Weinstein ’17: The problem with divestment

Opinions Columnist
Tuesday, April 14, 2015

This spring, many student climate activists are turning up the heat. On campuses across the country, student activists have turned to sit-ins to pressure their schools to divest from fossil fuels. At Swarthmore College, where a student divestment proposal was rejected at 2013, students have been sitting-in since mid-March.

Similar protests have occurred at Bowdoin College, Yale, and the University of Mary Washington. Syracuse University recently became the largest-endowed university to completely divest from fossil fuels, after an 18-day sit-in last November, The Herald reported last week. Stanford remains the wealthiest school to have divested from coal.

Other institutions have divested as well: Last September, the Rockefeller Brothers Fund, a charitable organization worth $860 million, announced it was going fossil free. The Guardian Media Group, which owns the Guardian newspaper, has divested. According to the New York Times, more than 180 institutions with more than $50 billion in assets have pledged to divest, along with individuals collectively worth more than $1 billion.   

In the fall of 2013, the Corporation decided not to divest the University’s endowment from coal, leading to the creation of Fossil Free Brown, a student group dedicated to getting the University completely divested from fossil fuel companies.

Brown’s institutional policy is to divest from companies that create a social harm when either “divestiture will likely have a positive impact toward correcting the specified social harm” or the company “contributes to social harm so grave that it would be inconsistent with the goals and principles of the University to accept funds from that source,” according to an October 2013 email President Christina Paxson P’19 sent to the community.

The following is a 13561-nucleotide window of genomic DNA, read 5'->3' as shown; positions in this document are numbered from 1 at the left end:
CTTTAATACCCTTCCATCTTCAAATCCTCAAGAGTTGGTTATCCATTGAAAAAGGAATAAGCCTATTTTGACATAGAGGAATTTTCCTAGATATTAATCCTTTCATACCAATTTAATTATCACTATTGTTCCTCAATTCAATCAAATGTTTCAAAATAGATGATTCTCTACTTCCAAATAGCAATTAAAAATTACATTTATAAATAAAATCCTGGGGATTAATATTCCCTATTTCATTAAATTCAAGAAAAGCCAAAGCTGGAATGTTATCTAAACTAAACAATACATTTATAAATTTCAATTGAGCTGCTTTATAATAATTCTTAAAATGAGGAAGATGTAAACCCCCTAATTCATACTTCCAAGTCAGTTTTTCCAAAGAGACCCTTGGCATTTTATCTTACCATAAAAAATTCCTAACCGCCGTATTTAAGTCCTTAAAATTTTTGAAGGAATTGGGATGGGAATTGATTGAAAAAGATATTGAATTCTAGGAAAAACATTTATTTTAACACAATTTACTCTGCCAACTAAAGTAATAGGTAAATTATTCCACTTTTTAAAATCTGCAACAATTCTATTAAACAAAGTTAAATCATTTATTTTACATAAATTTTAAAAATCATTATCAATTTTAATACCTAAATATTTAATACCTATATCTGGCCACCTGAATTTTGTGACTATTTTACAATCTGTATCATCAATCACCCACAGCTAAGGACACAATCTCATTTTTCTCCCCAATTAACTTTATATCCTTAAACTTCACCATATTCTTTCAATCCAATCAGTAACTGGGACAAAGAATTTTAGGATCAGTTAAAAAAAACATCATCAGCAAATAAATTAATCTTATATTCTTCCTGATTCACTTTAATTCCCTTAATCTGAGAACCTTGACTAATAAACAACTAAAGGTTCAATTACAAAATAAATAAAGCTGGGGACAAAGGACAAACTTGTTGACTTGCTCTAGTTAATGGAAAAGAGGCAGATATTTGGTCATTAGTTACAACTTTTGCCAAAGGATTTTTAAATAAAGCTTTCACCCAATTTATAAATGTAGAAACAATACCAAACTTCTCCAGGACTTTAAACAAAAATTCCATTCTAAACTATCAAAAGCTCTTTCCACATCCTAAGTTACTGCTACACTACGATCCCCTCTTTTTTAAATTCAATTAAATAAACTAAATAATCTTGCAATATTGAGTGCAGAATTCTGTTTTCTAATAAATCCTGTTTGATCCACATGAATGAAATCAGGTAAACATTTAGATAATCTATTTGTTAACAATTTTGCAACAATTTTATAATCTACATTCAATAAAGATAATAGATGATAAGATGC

She wrote that while climate change clearly constitutes a social harm, divestment would not have a significant impact on coal production and that the importance of coal-powered energy for the global economy lessened its evil. Paxson also cited Brown’s efforts to reduce its energy consumption, including reducing its carbon footprint 30 percent from 2007 to 2013.

In her email, Paxson touched on many of the most pertinent issues in the divestment debate: the urgency of action, limited effectiveness, and the alternative of colleges individually reducing their carbon footprint. At this point, the need to prevent human-caused climate change ought to be beyond debate. But divestment may not be the best way.

To be clear, I don’t oppose divestment when institutions choose to do it. In my mind, the strongest argument for it is that it might stigmatize political contributions from fossil fuel companies trying to prevent environmental action.

But activists could better serve the cause they care about by spending their limited time and resources pushing their institutions to invest in renewable energy and energy efficiency. Colleges going completely energy independent — such as investing in solar panels or investing in insulation — would send a similarly strong ethical message and will have a larger impact on the climate than divestment.